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Re-Defining What it Means to Lose

The participation trophy has become the rights’ go to when it comes to movements aimed at evening the economic field. When it comes to individuals, only the winners should reap any benefits. Only the best of the best should stand on the podium. When they imagine a more progressive world, they think of everyone getting on that podium, or perhaps the podium being eliminated all together. 

Photo by Natureworks

Now, I’m not going to say that there aren’t those on the left who want everyone at the same level. They do exist, and to me, they are just as wrong as those who want the winners to take all. The drive to excel and be the best at something breeds innovation, and moves us ahead. Having a winner makes people try harder. We end up creating a better wheel in the end when the podium is there. 

What Does It Mean To Lose?

But the winners are not the ones I want to talk about today. I want to talk about the losers. The ones who put in only a hundred percent, and just can’t keep up with the ones who give a hundred twenty. Those who participate enough to get the job done, but have other priorities that are more important. I want to talk about what it should mean to be one of them. 

Economies are always going to have winners and losers. The percent that fall into either category is going to change. What shouldn’t change is what it means to fall on the losing end of the economy. Now, to clarify, I’m talking about those who actually participate. Those who work forty hours (though that number is going to have to go down at some point), deserve to have their needs met. These losers should be able to pay their bills, and have enough left over to save. 

This whole grind culture, and the idea that if you want to get ahead you have to work two or three jobs, is corrupting our views of what it means to actually participate in the workforce. I see a lot of posts on social media, saying that if someone really wants to get out of poverty, they should get another job, as if a personal or family life doesn’t matter.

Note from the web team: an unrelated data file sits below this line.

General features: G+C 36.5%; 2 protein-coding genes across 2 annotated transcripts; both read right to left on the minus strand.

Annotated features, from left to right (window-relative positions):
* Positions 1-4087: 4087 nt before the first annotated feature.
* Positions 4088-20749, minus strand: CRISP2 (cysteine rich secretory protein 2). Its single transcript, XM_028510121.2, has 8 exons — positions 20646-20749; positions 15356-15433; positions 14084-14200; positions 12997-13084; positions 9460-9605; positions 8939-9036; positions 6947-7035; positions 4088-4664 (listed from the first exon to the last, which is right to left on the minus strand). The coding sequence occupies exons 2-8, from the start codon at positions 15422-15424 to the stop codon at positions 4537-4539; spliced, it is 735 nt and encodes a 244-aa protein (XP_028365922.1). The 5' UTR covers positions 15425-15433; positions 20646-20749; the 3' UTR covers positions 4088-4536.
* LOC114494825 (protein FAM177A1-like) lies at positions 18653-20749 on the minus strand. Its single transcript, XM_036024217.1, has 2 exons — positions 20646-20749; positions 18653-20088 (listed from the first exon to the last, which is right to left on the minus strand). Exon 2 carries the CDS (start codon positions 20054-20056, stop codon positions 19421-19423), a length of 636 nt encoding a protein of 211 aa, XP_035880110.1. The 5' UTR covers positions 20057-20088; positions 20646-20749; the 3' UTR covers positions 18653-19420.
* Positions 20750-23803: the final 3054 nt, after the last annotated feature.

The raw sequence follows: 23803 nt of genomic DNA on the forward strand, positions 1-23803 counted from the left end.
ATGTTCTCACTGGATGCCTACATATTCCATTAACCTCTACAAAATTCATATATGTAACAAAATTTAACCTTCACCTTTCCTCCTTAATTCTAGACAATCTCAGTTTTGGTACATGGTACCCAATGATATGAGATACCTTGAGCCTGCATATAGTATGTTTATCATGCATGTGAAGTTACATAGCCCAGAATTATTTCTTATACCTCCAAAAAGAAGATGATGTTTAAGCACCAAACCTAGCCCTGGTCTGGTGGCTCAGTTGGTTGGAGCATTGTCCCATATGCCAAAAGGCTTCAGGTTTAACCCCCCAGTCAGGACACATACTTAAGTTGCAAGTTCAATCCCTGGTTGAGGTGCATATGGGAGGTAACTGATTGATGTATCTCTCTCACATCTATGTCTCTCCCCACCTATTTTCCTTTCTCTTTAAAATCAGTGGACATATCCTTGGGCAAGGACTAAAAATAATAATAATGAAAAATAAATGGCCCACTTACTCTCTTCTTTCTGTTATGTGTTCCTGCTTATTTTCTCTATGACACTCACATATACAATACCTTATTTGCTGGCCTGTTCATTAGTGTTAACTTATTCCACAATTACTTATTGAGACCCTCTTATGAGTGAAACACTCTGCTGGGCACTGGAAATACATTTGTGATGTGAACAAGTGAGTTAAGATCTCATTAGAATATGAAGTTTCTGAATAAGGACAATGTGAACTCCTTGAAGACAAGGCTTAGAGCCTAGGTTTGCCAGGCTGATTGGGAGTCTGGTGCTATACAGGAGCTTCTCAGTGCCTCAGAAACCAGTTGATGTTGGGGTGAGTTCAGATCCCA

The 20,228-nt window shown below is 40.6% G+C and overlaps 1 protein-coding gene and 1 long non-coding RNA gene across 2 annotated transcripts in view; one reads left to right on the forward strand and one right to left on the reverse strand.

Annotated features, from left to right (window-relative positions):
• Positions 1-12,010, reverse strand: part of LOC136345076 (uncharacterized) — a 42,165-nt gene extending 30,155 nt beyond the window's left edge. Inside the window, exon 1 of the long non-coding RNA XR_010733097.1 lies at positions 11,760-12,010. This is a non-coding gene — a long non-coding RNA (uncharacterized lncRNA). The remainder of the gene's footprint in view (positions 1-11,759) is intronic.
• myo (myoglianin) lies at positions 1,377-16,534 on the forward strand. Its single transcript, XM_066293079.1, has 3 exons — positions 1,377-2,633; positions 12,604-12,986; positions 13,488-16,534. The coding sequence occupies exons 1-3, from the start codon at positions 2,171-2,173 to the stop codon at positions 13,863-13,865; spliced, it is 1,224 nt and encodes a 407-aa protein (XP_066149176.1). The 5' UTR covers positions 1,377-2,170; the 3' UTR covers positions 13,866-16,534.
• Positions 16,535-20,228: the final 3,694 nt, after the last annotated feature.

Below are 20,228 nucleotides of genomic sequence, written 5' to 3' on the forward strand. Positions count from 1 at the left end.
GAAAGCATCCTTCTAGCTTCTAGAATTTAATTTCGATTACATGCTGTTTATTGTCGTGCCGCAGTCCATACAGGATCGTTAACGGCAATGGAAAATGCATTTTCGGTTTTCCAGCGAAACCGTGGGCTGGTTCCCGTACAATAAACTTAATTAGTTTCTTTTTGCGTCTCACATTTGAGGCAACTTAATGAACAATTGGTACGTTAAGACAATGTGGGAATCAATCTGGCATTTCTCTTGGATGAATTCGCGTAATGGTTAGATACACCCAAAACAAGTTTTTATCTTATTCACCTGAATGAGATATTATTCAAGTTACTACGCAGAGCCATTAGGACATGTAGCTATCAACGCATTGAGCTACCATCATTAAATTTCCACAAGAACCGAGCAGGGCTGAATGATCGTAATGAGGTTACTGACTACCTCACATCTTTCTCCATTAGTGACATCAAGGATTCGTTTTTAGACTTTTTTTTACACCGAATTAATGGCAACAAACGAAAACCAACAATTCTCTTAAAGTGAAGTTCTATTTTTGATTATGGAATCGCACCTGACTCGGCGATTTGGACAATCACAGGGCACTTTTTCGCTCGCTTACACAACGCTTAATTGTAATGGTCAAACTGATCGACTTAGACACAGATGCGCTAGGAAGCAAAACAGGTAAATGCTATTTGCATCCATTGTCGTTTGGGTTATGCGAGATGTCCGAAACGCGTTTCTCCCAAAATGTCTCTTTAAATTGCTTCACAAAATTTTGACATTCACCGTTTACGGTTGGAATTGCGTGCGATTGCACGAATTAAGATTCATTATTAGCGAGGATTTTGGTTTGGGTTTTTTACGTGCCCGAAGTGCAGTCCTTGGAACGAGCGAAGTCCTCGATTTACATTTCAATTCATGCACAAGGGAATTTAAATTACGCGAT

Our grandparents, the ones who supposedly lived during the good-ol-days, had a different way of looking at things. They didn’t work on the weekends so they would have enough to retire, they were out fishing. They didn’t work a second job at night to put food on the table, they were sitting at the table asking their kids how their days were. And yes, I am being a little simplistic in how I look at this. There were those living in poverty back then. However, those people were not the ones working full time.

That is the big difference today. If we look at those who are participating as the ones working full-time, then the definition of what it means to not be a winner has devolved. Then, it meant you had to buy a modest house, instead of your dream one. It meant you fished from the shore of the lake, instead of in your nice boat. Now, it means that you must work that second job to get ahead. It means you are lucky to have enough money left at the end of the month to save. 

As we go forward as a nation, we need to start redefining things. We need a new definition of what it means to be a loser in this economy. 

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